DSPs will need to think in terms of what MIDiA calls dynamic retention. Instead of being focused on having a subscriber for all 12 months of a year, understand that in the coming economic climate, subscribers will likely require more flexibility. So, think instead of how many subscriber months can be had from that subscriber over a 12-month period, regardless of whether they are consecutive or not. It is certainly a shift in mindset, but this kind of pragmatic and flexible thinking will be crucial for navigating the times ahead.

Why Spotify’s TAM is only part of the story

Spotify just held an investor day in which it ran through its vision for growth. Spotify has long touted the concept of its total addressable market (TAM), its path to a billion users and the role of emerging markets as the surest path to this figure. Spotify’s presentation focused on monthly active users (MAUs), but, for the purpose of this blog, subscribers will be the key focus for two reasons: 1) MAUs are an inflated reach measure, while weekly (WAU) and daily (DAU) active users measure a far more tangible quantity of actual engagement. The tech giants, like Meta, focus on WAU and DAUs in their filings. In the saturated attention economy, monthly use can be one step away from total inactivity. 2) Ad revenue was just 12% of Spotify’s 2021 revenue, and while it is getting better at ad monetisation (due in large part to podcasts), it has a much weaker track record of ad monetisation than it does subscriptions. Subscriptions are where Spotify makes its money and are also where the music business makes its money. 73% of 2021 global label streaming revenue was from subscriptions (and that is based on a number inflated by non-DSP streaming).

First off, a bluffer’s guide to TAMs. TAMs are actually just one part of a three-step way of measuring opportunity:

  • Total addressable market (TAM): the total potential audience
  • Serviceable addressable market (SAM): how much of it is relevant to your product
  • Serviceable obtainable market (SOM): how much of it you think you can convert

Another way to think about it is: how many fish are there in the pond, how many fish you think you can catch, how many fish you think you will actually catch.

Why TAMs alone are not enough

MIDiA employs a TAM / SAM / SOM methodology in its forecasts, as follows:

  • TAM: those with smartphones and data plans
  • SAM: of this, those who are interested in paying for music
  • SOM: the SAM adjusted for urbanisation rates and music streaming affordability on a purchasing power parity (PPP) basis

The SOM stage is crucial for emerging markets. Broadly speaking, it is consumers in urban conglomerations who are most likely to be addressable by streaming subscriptions. A rice paddy worker in rural Bangladesh might have a phone, but they are likely to a) have very little disposable income, b) use their phone most as a utility, and c) have bigger worries than whether to pay for a music subscription. The TAM and SAM figures might be reassuringly larger figures, but, in truth, it is the wealthier, more tech-centred, urban elites in emerging markets who are most likely to convert.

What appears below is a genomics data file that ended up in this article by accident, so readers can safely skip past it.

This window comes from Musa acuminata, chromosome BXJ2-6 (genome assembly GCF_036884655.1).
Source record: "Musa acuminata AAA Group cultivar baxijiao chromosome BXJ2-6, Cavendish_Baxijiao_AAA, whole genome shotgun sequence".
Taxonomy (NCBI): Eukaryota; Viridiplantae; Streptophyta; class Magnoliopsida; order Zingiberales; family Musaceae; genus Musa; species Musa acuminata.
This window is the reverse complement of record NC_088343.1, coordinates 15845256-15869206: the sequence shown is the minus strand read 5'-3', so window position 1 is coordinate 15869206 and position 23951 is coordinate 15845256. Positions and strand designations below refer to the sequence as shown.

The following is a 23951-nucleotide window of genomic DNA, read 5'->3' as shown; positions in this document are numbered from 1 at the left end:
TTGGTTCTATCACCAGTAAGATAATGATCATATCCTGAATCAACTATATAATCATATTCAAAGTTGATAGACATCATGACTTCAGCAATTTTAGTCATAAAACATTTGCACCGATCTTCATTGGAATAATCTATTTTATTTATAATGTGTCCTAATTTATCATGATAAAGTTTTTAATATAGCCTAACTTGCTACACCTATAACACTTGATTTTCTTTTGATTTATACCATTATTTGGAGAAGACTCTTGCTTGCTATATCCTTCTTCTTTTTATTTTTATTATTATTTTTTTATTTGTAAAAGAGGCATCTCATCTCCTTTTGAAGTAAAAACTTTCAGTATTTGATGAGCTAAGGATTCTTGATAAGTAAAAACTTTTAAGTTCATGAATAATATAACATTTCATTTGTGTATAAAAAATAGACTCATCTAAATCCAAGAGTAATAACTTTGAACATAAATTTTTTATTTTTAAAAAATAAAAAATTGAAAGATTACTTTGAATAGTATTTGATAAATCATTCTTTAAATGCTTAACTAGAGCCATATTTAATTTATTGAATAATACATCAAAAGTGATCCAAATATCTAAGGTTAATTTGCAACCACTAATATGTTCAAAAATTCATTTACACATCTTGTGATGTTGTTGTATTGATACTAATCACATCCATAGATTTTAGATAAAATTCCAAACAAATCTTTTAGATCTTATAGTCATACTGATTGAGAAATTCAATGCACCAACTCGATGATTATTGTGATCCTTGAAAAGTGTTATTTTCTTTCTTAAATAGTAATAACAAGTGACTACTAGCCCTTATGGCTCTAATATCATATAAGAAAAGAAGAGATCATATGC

Real terms affordability is crucial too. A subscription in India is around five times cheaper in dollar terms than in the US, but, on a PP basis (i.e., adjusted for local affordability), it is 12 times more expensive. Which further emphasises the role of urban elites in emerging markets for streaming subscriptions.

When we map MIDiA’s SOM alongside Spotify’s TAM, the market opportunity immediately looks bigger. And it is. But Spotify does not operate in isolation. It is one player in a competitive marketplace. In 2021, there were already 554 million paid subscribers globally, of which, 180 million were Spotify users. The global subscriber base represents 92% of Spotify’s TAM. The global subscriber figure is swelled by China’s nearly 100 million subscribers, a market in which Spotify does not operate due to its ‘poison pill’ equity swap relationship with Tencent. But even removing China from the equation, 76% of Spotify’s TAM was already addressed by itself and its competitors in 2021.

Does this mean Spotify’s growth ambitions are unrealistic? Not necessarily. There is a huge amount of growth left in the market, as MIDiA’s forthcoming music market forecasts will show (and from where the figures in the chart come). But the opportunity must be gauged in the context of where Spotify sits in the wider competitive marketplace, not in isolation.

It is no coincidence that Spotify is focusing here on free users rather than paid. Free users are the funnel for Spotify’s wider business (i.e., including podcasts and audiobooks, which it can best monetise via ads). But even the free streaming market is hyper competitive, with close to 1.5 billion free users already globally in 2021. Most importantly, though, the free user numbers are biggest in the most populous emerging markets, and it is local players that dominate. The future of music streaming in emerging market is going to (at the very least) be shaped as much by local emerging market players (e.g., Boomplay, JioSaavn, NetEase Cloud Music) as it is Western streaming services. In fact, there is an argument that Western streaming services looking at the emerging markets world as their target for colonising with streaming users is actually Western-tech imperialism.

NOTE: MIDiA’s annual music forecasts are close to complete and will contain historical and forecast data for streaming revenues and users, and much, much more, with revenues both in label terms and retail terms (i.e., inclusive of publishing and DSP shares). If you are not yet a MIDiA client and would like to learn more about MIDiA’s forthcoming forecast, email stephen@midiaresearch.com